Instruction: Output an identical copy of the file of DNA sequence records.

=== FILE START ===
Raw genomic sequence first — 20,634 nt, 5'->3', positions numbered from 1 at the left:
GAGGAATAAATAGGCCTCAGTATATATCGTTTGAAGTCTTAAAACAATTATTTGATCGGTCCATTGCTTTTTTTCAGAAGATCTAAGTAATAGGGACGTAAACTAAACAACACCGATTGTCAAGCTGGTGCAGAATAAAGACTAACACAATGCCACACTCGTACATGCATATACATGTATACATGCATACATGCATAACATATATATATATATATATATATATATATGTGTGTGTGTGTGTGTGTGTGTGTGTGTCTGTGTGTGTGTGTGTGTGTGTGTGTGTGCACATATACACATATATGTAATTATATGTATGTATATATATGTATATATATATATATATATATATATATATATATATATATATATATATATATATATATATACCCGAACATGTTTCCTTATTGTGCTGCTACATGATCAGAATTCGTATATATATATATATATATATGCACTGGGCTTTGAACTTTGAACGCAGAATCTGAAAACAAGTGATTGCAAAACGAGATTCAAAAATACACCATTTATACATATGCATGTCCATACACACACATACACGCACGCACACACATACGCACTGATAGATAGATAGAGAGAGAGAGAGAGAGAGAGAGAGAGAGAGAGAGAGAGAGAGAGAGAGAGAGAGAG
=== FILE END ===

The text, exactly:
Raw genomic sequence first — 20,634 nt, 5'->3', positions numbered from 1 at the left:
GAGGAATAAATAGGCCTCAGTATATATCGTTTGAAGTCTTAAAACAATTATTTGATCGGTCCATTGCTTTTTTTCAGAAGATCTAAGTAATAGGGACGTAAACTAAACAACACCGATTGTCAAGCTGGTGCAGAATAAAGACTAACACAATGCCACACTCGTACATGCATATACATGTATACATGCATACATGCATAACATATATATATATATATATATATATATATGTGTGTGTGTGTGTGTGTGTGTGTGTGTCTGTGTGTGTGTGTGTGTGTGTGTGTGTGCACATATACACATATATGTAATTATATGTATGTATATATATGTATATATATATATATATATATATATATATATATATATATATATATATATATATATATATACCCGAACATGTTTCCTTATTGTGCTGCTACATGATCAGAATTCGTATATATATATATATATATATGCACTGGGCTTTGAACTTTGAACGCAGAATCTGAAAACAAGTGATTGCAAAACGAGATTCAAAAATACACCATTTATACATATGCATGTCCATACACACACATACACGCACGCACACACATACGCACTGATAGATAGATAGAGAGAGAGAGAGAGAGAGAGAGAGAGAGAGAGAGAGAGAGAGAGAGAGAGAGAGAG